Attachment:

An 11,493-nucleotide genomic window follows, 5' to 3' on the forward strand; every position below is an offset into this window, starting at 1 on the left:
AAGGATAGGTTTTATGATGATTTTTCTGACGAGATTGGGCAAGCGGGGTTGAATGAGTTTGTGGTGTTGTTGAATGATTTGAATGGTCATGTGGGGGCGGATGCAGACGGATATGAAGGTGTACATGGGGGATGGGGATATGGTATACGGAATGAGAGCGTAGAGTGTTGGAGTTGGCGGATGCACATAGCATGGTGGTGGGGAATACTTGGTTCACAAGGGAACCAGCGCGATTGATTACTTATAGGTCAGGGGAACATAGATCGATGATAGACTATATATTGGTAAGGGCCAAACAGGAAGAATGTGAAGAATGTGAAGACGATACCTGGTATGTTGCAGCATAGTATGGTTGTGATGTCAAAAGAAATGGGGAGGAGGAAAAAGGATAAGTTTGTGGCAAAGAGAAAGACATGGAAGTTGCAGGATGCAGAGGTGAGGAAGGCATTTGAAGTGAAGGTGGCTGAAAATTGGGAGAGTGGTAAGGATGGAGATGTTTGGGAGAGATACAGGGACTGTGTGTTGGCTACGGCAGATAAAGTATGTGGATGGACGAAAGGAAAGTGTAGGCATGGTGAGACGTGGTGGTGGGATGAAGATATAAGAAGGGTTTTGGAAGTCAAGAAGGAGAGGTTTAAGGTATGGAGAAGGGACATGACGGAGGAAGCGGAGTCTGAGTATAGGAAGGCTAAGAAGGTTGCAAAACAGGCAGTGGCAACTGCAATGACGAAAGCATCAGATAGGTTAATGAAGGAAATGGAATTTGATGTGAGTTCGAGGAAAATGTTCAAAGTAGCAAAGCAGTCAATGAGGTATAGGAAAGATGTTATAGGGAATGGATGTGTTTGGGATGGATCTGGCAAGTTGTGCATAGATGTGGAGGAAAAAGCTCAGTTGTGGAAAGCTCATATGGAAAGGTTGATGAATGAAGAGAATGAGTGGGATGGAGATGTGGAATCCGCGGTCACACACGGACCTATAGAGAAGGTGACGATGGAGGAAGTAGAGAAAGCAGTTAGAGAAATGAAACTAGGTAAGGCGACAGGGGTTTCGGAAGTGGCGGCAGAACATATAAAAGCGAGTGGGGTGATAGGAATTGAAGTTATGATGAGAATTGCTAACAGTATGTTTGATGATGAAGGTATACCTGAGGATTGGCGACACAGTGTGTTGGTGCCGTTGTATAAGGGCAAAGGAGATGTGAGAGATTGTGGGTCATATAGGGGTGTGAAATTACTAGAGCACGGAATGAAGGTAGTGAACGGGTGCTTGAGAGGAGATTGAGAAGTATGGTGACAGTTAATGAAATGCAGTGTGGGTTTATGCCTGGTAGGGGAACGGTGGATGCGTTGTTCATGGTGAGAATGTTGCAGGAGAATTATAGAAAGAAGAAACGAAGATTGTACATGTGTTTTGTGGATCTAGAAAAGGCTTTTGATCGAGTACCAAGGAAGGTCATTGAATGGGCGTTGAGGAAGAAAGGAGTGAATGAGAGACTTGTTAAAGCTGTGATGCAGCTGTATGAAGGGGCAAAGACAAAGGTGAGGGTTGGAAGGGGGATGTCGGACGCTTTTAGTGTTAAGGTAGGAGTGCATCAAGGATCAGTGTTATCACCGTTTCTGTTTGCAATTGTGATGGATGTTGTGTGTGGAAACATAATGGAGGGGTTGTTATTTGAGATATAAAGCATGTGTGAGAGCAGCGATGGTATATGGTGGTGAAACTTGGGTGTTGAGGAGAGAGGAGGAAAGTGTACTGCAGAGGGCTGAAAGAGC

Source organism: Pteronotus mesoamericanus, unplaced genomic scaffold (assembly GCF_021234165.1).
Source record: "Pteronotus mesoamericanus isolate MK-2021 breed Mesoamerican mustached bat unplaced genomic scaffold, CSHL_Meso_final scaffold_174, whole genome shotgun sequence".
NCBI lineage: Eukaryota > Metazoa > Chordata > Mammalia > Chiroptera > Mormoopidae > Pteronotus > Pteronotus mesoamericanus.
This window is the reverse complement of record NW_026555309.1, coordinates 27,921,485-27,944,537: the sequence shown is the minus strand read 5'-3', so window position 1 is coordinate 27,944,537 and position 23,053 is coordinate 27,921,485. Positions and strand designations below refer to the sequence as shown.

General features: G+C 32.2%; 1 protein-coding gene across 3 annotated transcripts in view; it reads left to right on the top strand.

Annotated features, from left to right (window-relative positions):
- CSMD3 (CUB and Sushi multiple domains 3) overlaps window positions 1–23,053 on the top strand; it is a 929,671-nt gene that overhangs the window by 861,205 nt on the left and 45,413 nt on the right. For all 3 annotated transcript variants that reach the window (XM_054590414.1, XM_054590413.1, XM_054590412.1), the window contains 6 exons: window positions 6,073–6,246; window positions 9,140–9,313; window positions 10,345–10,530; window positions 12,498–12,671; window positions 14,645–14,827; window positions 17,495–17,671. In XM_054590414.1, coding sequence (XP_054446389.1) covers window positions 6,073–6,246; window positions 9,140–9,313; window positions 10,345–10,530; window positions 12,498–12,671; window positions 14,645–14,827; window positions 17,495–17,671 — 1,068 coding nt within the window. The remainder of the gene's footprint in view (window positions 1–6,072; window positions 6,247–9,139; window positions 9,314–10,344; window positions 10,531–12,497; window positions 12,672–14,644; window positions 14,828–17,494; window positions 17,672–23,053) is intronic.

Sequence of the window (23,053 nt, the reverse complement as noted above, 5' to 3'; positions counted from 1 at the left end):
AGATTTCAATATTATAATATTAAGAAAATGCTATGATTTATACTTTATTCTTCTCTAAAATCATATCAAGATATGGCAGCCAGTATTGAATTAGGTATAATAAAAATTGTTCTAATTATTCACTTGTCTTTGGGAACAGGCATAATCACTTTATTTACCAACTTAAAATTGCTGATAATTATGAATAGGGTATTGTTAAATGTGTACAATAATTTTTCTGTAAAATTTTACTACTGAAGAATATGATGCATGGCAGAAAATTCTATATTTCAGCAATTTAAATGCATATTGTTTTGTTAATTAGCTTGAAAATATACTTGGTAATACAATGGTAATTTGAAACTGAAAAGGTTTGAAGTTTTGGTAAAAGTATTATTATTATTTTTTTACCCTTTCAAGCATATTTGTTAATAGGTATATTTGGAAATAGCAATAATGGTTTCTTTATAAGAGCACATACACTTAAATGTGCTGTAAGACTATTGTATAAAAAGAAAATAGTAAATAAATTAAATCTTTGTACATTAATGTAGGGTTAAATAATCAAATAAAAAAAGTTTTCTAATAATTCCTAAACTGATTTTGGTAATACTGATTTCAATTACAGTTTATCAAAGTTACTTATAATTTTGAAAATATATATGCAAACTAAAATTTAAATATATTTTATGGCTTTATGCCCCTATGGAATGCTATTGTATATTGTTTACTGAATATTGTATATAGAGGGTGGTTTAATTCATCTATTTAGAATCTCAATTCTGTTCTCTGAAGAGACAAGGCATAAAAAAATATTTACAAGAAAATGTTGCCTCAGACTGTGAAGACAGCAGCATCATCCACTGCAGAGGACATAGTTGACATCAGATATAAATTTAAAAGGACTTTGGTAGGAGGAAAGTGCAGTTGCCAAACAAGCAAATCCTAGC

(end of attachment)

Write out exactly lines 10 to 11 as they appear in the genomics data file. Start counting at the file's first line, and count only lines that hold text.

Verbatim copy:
Sequence of the window (23,053 nt, the reverse complement as noted above, 5' to 3'; positions counted from 1 at the left end):
AGATTTCAATATTATAATATTAAGAAAATGCTATGATTTATACTTTATTCTTCTCTAAAATCATATCAAGATATGGCAGCCAGTATTGAATTAGGTATAATAAAAATTGTTCTAATTATTCACTTGTCTTTGGGAACAGGCATAATCACTTTATTTACCAACTTAAAATTGCTGATAATTATGAATAGGGTATTGTTAAATGTGTACAATAATTTTTCTGTAAAATTTTACTACTGAAGAATATGATGCATGGCAGAAAATTCTATATTTCAGCAATTTAAATGCATATTGTTTTGTTAATTAGCTTGAAAATATACTTGGTAATACAATGGTAATTTGAAACTGAAAAGGTTTGAAGTTTTGGTAAAAGTATTATTATTATTTTTTTACCCTTTCAAGCATATTTGTTAATAGGTATATTTGGAAATAGCAATAATGGTTTCTTTATAAGAGCACATACACTTAAATGTGCTGTAAGACTATTGTATAAAAAGAAAATAGTAAATAAATTAAATCTTTGTACATTAATGTAGGGTTAAATAATCAAATAAAAAAAGTTTTCTAATAATTCCTAAACTGATTTTGGTAATACTGATTTCAATTACAGTTTATCAAAGTTACTTATAATTTTGAAAATATATATGCAAACTAAAATTTAAATATATTTTATGGCTTTATGCCCCTATGGAATGCTATTGTATATTGTTTACTGAATATTGTATATAGAGGGTGGTTTAATTCATCTATTTAGAATCTCAATTCTGTTCTCTGAAGAGACAAGGCATAAAAAAATATTTACAAGAAAATGTTGCCTCAGACTGTGAAGACAGCAGCATCATCCACTGCAGAGGACATAGTTGACATCAGATATAAATTTAAAAGGACTTTGGTAGGAGGAAAGTGCAGTTGCCAAACAAGCAAATCCTAGC